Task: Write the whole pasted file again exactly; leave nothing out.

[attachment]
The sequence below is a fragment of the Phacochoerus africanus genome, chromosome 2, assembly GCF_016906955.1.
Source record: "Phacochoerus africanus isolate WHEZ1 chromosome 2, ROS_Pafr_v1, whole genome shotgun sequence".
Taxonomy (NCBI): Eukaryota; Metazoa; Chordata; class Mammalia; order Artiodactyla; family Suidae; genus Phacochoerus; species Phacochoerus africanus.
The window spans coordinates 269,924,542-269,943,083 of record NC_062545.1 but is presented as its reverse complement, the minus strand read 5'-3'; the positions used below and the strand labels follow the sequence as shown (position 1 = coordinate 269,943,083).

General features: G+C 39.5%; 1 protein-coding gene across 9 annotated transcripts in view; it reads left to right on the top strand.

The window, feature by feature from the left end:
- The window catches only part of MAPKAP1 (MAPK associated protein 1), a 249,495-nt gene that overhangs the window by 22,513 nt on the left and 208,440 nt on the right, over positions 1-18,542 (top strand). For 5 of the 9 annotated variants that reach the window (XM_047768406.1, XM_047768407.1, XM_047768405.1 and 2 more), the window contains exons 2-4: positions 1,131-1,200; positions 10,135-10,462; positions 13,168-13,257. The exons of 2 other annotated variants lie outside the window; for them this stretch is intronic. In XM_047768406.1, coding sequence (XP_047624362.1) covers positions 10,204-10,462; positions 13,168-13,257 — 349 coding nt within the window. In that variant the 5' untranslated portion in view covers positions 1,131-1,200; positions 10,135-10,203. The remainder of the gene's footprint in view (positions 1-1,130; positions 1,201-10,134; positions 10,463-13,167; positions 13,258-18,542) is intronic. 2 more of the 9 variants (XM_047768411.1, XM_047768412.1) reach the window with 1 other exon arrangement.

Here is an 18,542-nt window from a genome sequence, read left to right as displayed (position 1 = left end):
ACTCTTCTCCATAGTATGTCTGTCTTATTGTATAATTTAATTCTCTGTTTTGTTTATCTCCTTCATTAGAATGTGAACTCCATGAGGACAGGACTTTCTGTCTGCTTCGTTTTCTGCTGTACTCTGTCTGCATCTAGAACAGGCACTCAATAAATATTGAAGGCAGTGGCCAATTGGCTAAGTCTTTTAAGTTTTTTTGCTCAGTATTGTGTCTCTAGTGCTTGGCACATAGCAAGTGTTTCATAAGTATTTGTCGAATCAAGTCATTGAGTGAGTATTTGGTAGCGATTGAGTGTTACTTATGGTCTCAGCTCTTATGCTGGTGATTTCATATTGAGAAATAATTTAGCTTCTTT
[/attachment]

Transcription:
The sequence below is a fragment of the Phacochoerus africanus genome, chromosome 2, assembly GCF_016906955.1.
Source record: "Phacochoerus africanus isolate WHEZ1 chromosome 2, ROS_Pafr_v1, whole genome shotgun sequence".
Taxonomy (NCBI): Eukaryota; Metazoa; Chordata; class Mammalia; order Artiodactyla; family Suidae; genus Phacochoerus; species Phacochoerus africanus.
The window spans coordinates 269,924,542-269,943,083 of record NC_062545.1 but is presented as its reverse complement, the minus strand read 5'-3'; the positions used below and the strand labels follow the sequence as shown (position 1 = coordinate 269,943,083).

General features: G+C 39.5%; 1 protein-coding gene across 9 annotated transcripts in view; it reads left to right on the top strand.

The window, feature by feature from the left end:
- The window catches only part of MAPKAP1 (MAPK associated protein 1), a 249,495-nt gene that overhangs the window by 22,513 nt on the left and 208,440 nt on the right, over positions 1-18,542 (top strand). For 5 of the 9 annotated variants that reach the window (XM_047768406.1, XM_047768407.1, XM_047768405.1 and 2 more), the window contains exons 2-4: positions 1,131-1,200; positions 10,135-10,462; positions 13,168-13,257. The exons of 2 other annotated variants lie outside the window; for them this stretch is intronic. In XM_047768406.1, coding sequence (XP_047624362.1) covers positions 10,204-10,462; positions 13,168-13,257 — 349 coding nt within the window. In that variant the 5' untranslated portion in view covers positions 1,131-1,200; positions 10,135-10,203. The remainder of the gene's footprint in view (positions 1-1,130; positions 1,201-10,134; positions 10,463-13,167; positions 13,258-18,542) is intronic. 2 more of the 9 variants (XM_047768411.1, XM_047768412.1) reach the window with 1 other exon arrangement.

Here is an 18,542-nt window from a genome sequence, read left to right as displayed (position 1 = left end):
ACTCTTCTCCATAGTATGTCTGTCTTATTGTATAATTTAATTCTCTGTTTTGTTTATCTCCTTCATTAGAATGTGAACTCCATGAGGACAGGACTTTCTGTCTGCTTCGTTTTCTGCTGTACTCTGTCTGCATCTAGAACAGGCACTCAATAAATATTGAAGGCAGTGGCCAATTGGCTAAGTCTTTTAAGTTTTTTTGCTCAGTATTGTGTCTCTAGTGCTTGGCACATAGCAAGTGTTTCATAAGTATTTGTCGAATCAAGTCATTGAGTGAGTATTTGGTAGCGATTGAGTGTTACTTATGGTCTCAGCTCTTATGCTGGTGATTTCATATTGAGAAATAATTTAGCTTCTTT